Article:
Southwark Gateway Needle

This project was awarded Award in the Craftsmanship category at the Natural Stone Awards 2000.

The official guide said, 'The project was to provide a new public space and a tourist information centre, creating a Gateway to Southwark. The tourist information centre's architecture becomes appropriately emblematic of how urban regeneration can give an area a thriving identity, attracting other commercial and cultural ventures.

The project is focussed on the respossession of public space from bureaucracy, blight and uncontrolled traffic engineering. The improvements were achieved after a careful analysis of the site, including 24-hour filming, public consultation and the subsequent decision to create a new public space in the front of London Bridge and the River Thames.

The inclined, 16m london Portland stone needle is an important element in creating a sense of place and has rapidly become a landmark for the area, and meriting a mention and a gaze on London sightseeing tours.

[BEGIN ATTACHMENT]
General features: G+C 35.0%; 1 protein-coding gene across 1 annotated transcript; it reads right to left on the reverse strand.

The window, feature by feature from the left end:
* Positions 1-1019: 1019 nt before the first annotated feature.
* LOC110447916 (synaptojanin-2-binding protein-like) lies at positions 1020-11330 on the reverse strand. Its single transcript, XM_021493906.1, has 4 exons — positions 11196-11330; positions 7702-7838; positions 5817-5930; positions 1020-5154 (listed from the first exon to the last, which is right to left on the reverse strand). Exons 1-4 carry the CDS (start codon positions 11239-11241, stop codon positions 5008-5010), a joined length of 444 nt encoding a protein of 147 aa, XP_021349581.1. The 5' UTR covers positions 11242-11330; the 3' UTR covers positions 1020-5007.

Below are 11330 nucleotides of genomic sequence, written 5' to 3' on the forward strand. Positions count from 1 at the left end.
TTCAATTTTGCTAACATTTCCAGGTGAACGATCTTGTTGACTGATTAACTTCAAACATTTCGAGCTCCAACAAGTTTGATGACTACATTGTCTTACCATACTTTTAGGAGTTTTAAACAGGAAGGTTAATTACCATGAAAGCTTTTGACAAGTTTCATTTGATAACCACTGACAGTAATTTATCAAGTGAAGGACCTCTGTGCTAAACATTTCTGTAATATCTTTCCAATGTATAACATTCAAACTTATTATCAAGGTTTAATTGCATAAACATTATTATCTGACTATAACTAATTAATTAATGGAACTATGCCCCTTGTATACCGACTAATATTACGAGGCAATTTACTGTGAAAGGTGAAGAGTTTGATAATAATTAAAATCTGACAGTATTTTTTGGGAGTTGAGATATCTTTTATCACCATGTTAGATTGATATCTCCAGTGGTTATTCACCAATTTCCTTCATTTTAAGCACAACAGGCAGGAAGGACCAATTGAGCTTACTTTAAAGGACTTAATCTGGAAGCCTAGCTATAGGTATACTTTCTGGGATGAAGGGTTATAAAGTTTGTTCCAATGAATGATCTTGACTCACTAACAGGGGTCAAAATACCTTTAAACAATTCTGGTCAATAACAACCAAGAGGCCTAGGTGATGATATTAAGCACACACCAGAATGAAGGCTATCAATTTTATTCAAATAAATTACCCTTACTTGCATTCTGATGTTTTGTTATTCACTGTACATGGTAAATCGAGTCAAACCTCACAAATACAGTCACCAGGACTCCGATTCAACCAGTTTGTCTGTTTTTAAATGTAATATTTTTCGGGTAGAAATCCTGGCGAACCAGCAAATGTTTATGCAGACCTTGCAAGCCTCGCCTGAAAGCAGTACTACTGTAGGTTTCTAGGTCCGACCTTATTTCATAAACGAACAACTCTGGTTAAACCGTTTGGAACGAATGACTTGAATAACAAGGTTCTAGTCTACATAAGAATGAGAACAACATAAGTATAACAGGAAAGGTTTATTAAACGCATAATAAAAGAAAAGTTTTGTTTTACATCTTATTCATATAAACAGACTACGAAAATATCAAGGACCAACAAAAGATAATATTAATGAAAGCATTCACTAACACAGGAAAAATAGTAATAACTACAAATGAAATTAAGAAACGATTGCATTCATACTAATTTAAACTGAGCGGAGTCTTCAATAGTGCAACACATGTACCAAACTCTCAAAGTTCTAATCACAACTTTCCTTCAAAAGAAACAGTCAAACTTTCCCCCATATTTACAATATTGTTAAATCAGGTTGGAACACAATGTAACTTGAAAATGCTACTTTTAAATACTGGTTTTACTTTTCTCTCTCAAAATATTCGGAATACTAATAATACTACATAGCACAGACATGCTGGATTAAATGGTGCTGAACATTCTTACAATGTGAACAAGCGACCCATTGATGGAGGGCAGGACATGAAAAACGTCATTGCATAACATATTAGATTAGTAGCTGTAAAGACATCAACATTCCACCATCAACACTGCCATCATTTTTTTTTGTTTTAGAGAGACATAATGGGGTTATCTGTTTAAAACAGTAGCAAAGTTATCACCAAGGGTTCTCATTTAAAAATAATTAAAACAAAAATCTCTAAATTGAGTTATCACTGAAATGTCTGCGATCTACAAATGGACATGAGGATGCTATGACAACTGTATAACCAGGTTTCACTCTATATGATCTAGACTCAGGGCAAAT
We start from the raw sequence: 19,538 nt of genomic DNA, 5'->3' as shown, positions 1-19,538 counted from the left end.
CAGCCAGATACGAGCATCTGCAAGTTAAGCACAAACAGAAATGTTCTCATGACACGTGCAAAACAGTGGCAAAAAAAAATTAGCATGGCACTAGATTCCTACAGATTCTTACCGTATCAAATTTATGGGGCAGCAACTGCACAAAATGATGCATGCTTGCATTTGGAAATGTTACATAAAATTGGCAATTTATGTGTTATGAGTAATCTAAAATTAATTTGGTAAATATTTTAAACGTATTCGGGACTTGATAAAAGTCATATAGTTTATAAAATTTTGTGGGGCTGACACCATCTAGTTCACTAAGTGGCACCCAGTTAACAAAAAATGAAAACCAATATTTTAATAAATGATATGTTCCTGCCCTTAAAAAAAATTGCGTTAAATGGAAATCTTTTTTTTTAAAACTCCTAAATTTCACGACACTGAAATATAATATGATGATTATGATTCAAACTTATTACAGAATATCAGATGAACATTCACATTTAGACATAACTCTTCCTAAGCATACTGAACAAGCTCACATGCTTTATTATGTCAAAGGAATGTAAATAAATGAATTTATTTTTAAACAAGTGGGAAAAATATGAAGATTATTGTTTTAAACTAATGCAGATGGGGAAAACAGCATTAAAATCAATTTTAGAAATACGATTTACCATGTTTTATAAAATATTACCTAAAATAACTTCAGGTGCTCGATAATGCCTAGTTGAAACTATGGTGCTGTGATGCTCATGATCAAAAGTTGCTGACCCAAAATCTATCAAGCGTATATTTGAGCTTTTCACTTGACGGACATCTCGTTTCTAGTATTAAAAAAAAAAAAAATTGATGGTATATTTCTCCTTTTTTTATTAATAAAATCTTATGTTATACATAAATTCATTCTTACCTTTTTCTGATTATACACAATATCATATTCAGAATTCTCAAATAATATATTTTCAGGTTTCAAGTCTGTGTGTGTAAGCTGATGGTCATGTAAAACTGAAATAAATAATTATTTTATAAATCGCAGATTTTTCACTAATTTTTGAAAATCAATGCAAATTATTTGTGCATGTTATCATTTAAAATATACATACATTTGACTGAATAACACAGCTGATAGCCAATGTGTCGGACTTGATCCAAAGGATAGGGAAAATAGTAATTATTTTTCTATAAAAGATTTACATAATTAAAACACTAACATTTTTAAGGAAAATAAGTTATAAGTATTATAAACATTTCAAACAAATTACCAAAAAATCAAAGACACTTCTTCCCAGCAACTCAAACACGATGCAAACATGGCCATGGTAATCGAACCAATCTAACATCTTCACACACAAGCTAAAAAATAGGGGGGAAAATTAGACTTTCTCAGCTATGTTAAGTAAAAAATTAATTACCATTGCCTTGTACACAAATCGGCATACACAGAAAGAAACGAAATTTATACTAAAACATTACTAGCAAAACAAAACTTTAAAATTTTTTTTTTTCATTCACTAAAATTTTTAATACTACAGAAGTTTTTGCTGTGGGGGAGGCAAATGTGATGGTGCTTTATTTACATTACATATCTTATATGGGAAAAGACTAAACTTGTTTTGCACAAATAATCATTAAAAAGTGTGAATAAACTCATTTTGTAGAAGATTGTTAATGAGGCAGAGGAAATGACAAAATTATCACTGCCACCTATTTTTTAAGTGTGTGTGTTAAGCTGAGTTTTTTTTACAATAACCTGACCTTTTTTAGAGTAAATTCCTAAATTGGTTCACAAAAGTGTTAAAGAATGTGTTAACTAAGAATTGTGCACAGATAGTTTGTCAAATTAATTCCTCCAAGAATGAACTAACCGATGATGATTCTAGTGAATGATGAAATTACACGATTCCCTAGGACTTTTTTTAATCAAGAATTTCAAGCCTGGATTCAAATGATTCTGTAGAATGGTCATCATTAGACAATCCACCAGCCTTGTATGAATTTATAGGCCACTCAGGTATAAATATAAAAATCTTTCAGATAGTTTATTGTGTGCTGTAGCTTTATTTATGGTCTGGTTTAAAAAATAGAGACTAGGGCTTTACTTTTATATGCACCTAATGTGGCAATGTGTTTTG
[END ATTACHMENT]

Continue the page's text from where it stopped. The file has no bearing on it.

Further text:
The Needle's structure and craftsmanship are achievements in themselves. Made from 2 differently shaped blocks that taper from 1500mmx1200mm at the base to 60mmx40mm at the tip, each block was toggle jointed and hand finished.

The blocks of Portland stone were hand set in a lime mortar bed. The structural engineer had to calculate the forces in each joint in order to sixe the internal tensioning system, which consists of up to six stainless steel rods allowing the 19.5 ° lean.

The whole space is reoriented by the new stairs from the pedestrian ramp on to the space re-paved with Yorkstone. Railings were removed and the perimeter protected by carved granite trief kerbs. Bedded pebbles act as tacktile pedestrian markings.

Two large granite blocks from the John Rennie bridge (circa 18260) were discovered whilse digging the foundations for the needle. They have been incorporated within the space as seats, raised on stainless sleet brackets and underlit by LED strips.'

The judges commented,

'The craftsmanship and detailing needed to ensure that this stone needle exhibited the precision to make such a prominent feature in the streetscape impressed the judges enormously. Such simplicity is difficult to achieve.'

Southwark Needle using Portland Stone